Even though the grocery shops and department stores are allowed to open and deliver items for certain hours, the government hasn’t mentioned specifically about the e-Commerce deliveries in any notice. There is no clear directive for online delivery from the DAO.
“I have no idea about e-Commerce, but we have set a particular time for vehicles with essential products to avoid unnecessary movement in the daytime,” says Dhundi Prashad Niraula, Chief District Officer of the District Administration Office, Lalitpur.
In August 2020, during the prohibitory order, Nepal Police had arrested a number of e-Commerce entrepreneurs for violating the restriction which was implemented to curb the Covid-19 infection. However, the issues were resolved later and the companies were allowed to deliver smoothly. But this time, the issue still looks unresolved.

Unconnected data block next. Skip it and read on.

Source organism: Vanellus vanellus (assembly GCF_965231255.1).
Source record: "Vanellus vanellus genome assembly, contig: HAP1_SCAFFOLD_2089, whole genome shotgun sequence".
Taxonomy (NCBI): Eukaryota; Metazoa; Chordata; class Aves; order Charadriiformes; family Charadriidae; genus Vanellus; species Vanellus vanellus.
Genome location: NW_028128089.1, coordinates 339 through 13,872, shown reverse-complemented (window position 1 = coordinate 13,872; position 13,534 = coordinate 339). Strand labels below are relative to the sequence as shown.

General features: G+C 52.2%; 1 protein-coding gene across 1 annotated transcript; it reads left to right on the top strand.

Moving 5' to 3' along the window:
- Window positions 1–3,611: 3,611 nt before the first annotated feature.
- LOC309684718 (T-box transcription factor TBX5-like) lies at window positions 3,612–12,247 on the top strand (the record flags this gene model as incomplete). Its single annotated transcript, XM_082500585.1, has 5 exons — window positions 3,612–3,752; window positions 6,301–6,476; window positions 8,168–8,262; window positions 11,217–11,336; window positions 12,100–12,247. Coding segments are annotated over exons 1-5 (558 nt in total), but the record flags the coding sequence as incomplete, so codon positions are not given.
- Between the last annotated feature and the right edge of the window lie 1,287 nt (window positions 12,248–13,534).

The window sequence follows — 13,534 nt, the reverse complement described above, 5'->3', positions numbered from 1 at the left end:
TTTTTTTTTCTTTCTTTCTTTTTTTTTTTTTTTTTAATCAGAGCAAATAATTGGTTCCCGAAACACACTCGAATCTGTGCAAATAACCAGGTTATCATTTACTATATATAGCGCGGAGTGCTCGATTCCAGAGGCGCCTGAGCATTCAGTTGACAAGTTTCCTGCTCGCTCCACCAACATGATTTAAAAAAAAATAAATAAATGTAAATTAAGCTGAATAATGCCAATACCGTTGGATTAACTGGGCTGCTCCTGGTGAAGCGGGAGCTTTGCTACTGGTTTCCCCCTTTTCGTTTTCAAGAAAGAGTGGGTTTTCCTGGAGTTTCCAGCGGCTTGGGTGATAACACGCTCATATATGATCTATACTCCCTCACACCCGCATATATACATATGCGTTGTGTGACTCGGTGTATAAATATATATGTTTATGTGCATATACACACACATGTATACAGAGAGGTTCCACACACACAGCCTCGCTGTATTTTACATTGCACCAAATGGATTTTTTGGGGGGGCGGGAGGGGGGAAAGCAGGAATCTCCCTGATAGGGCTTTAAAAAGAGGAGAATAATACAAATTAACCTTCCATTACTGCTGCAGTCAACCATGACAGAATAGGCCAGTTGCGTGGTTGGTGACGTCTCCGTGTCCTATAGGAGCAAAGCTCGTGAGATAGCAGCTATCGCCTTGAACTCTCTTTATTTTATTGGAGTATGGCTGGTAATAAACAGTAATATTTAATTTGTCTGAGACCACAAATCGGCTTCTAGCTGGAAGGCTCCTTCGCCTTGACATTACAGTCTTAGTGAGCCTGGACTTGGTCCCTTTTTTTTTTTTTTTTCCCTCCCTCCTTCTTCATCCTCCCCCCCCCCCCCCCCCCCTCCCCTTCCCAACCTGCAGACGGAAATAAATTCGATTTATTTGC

Responding to all these, Prakash Paudel, director-general of the DoC (Department of Commerce), has requested the DAO and Traffic Police to allow seamless essential deliveries. He says that an online delivery company that has been operating legally will be allowed to deliver following the rules by DAO.
“Most of the entrepreneurs have been facing interrogation while returning from the delivery. In this case, one must show their bills and PAN registration document. At this time, they have to carry all the official documents with them,” says Paudel.
Also, e-Commerc companies should deliver within a specific area, opines Paudel. They have to register their vans or bikes and collaborate with the local unit to deliver in a particular area so that they can finish on time without hassles, he shares.
Confusion regarding ‘essentials’ and ‘non-essentials’